“It is necessary to include a power in the clause allowing for the amendment of what type of movement should be included, in order to provide the ability to adapt the regime if required, in conjunction with any re-exercise of the power in section 8C(6) of the European Union (Withdrawal) Act 2018, to define “qualifying Northern Ireland goods”.”
28.The implication appears to be that this power is only required as a consequential measure if regulations under section 8C(6) of the 2018 Act change the definition of “qualifying Northern Ireland goods”. But the exercise of the power in clause 41(5) is not explicitly limited so that it can only be exercised in those circumstances. Instead the power is exercisable in any circumstances at the discretion of the Minister. This is a significant power in relation to the access of Northern Ireland goods to the rest of the United Kingdom. Arguably it should be limited so that it is only exercisable in the circumstances for which it is said to be required. The Government have given no justification for allowing the power to be exercised in circumstances other than where an amendment is being made to the definition of “qualifying Northern Ireland goods” by regulations under section 8C(6) of the 2018 Act.
29.The power in clause 41(5) is too wide for its stated purpose and, if not narrowed in the way suggested, should be removed from the Bill.
30.The most controversial delegated powers in this Bill are those in clauses 42 and 43 allowing Ministers to make regulations in relation to the application of:
(a)exit procedures for goods moving from Northern Ireland to Great Britain; and
(b)Article 10 (state aid) of the Northern Ireland Protocol.
31.Clause 42(5) (exit procedures) and clause 43(3)(e) (state aid) allow Ministers to make regulations that disregard “relevant international or domestic law”. Clause 43(3)(e) allows regulations to make provision for:
“rights, powers, liabilities, obligations, restrictions, remedies and procedures that would otherwise apply, as a result of relevant international or domestic law, not to be recognised, available, enforced, allowed or followed”.
32.Under clause 45(1)(b) and (d) and (2)(a), any regulations made by Ministers under clauses 42 and 43:
“have effect notwithstanding any relevant international or domestic law with which they may be incompatible or inconsistent”.
33.“Relevant international or domestic law” is defined in the widest possible terms in clause 45(4) to include any provision of the EU withdrawal agreement, the Northern Ireland Protocol or:
“any other legislation, convention or rule of international or domestic law whatsoever”,
“any order, judgment or decision of any court or tribunal, including the European Court”.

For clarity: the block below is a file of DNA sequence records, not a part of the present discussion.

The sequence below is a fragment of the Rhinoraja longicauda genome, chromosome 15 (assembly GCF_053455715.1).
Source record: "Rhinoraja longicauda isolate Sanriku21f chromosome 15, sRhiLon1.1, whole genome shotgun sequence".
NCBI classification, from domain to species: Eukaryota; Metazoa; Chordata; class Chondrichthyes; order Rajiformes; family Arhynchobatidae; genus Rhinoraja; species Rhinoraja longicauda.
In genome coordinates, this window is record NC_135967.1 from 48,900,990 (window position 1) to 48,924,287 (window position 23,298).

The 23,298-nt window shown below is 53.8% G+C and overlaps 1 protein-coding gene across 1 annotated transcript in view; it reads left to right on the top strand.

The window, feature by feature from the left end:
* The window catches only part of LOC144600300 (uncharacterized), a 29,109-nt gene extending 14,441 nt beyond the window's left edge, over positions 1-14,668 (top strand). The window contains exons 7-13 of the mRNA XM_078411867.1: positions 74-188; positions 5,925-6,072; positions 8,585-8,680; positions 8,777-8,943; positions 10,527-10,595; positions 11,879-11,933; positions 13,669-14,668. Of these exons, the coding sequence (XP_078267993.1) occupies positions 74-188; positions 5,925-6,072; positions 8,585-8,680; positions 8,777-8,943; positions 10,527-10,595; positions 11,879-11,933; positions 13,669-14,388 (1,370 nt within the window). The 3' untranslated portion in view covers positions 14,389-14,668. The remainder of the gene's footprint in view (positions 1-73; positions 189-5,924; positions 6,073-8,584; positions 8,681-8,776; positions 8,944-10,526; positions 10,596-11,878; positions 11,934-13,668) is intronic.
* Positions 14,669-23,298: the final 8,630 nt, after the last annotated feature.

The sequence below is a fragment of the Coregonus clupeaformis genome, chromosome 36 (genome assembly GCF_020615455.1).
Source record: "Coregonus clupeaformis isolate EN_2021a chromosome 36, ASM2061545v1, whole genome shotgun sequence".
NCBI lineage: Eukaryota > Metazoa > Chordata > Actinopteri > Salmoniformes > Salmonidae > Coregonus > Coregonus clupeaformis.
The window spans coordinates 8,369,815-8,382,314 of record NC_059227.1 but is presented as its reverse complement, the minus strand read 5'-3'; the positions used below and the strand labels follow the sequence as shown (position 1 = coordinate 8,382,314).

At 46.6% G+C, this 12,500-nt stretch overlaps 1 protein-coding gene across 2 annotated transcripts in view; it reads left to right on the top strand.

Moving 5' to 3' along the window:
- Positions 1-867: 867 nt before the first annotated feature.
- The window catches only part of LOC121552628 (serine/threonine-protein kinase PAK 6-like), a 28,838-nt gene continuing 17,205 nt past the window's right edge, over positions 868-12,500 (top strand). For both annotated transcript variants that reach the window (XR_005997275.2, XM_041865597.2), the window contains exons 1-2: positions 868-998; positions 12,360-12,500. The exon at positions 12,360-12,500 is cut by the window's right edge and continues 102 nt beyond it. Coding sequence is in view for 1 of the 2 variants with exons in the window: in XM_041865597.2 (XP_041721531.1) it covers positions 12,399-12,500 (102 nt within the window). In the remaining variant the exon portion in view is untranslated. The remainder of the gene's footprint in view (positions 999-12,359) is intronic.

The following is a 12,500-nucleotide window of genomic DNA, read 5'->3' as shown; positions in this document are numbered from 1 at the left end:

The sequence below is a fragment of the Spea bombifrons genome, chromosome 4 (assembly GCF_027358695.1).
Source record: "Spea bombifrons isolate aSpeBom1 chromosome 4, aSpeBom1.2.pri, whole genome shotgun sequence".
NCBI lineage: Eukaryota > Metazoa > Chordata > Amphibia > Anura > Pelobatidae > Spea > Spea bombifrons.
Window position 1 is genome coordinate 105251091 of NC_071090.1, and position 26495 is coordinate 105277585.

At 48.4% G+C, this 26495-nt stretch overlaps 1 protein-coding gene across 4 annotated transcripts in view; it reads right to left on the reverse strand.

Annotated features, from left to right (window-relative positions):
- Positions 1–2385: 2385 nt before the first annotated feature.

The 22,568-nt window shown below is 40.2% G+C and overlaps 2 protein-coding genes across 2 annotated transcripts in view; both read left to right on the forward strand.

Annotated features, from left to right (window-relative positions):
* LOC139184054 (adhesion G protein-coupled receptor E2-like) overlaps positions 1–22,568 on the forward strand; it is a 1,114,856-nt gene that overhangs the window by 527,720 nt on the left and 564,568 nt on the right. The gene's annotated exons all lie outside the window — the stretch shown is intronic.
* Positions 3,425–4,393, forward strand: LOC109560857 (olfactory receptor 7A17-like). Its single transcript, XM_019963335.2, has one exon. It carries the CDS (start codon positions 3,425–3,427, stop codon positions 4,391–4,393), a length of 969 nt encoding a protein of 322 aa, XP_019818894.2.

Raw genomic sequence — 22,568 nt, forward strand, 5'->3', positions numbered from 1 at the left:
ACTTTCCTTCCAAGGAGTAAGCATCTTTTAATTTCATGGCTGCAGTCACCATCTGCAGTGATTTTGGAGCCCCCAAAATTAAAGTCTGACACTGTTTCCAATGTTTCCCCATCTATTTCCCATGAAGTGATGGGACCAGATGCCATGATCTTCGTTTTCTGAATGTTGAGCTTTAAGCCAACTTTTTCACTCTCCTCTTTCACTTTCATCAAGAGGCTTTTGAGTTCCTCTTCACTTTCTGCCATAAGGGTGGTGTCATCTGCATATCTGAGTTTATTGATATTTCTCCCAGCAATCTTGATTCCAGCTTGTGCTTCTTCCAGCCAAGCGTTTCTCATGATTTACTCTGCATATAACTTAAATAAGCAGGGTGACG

34.The justifications offered by the Government for the Bill to confer such powers on Ministers are as follows.
35.In the case of regulations made under clause 42 (exit procedures), the Government wish to have no requirement to submit export or exit summary declarations for goods leaving Northern Ireland for the rest of the UK (Memorandum, paragraph 75). However, Article 5.3 of the Northern Ireland Protocol makes provision for certain legislation (including the Union Customs Code) to apply to the United Kingdom. This legislation requires export declarations and exit summary declarations. The Government wish to disapply this when they make regulations under clause 42. The Government say:
“Any disapplication or modification is better dealt with by way of regulations as the necessary adaptations to relevant customs legislation applied by the Northern Ireland Protocol will be of a technical and detailed nature, and as such better suited for regulations.”
36.In the context of regulations made under clause 43 (state aid), Article 10 of (and Annex 5 to) the Northern Ireland Protocol made provision relating to the application of EU state aid law to the UK. The Government now wish to be able to change this. Therefore, clause 43 allows Ministers to make regulations that disapply or modify the effect of Article 10. In the process they can disregard any provision of international or domestic law.
37.The Government say:
“In order to provide certainty to aid givers and recipients over the interpretation and application of Article 10, the Secretary of State considers it is necessary to take a broad power to be able to make provision in regulations in connection with Article 10, including its interpretation, and to disapply or modify that Article as it applies in domestic law. This includes making provision that is incompatible or inconsistent with any relevant international or domestic law.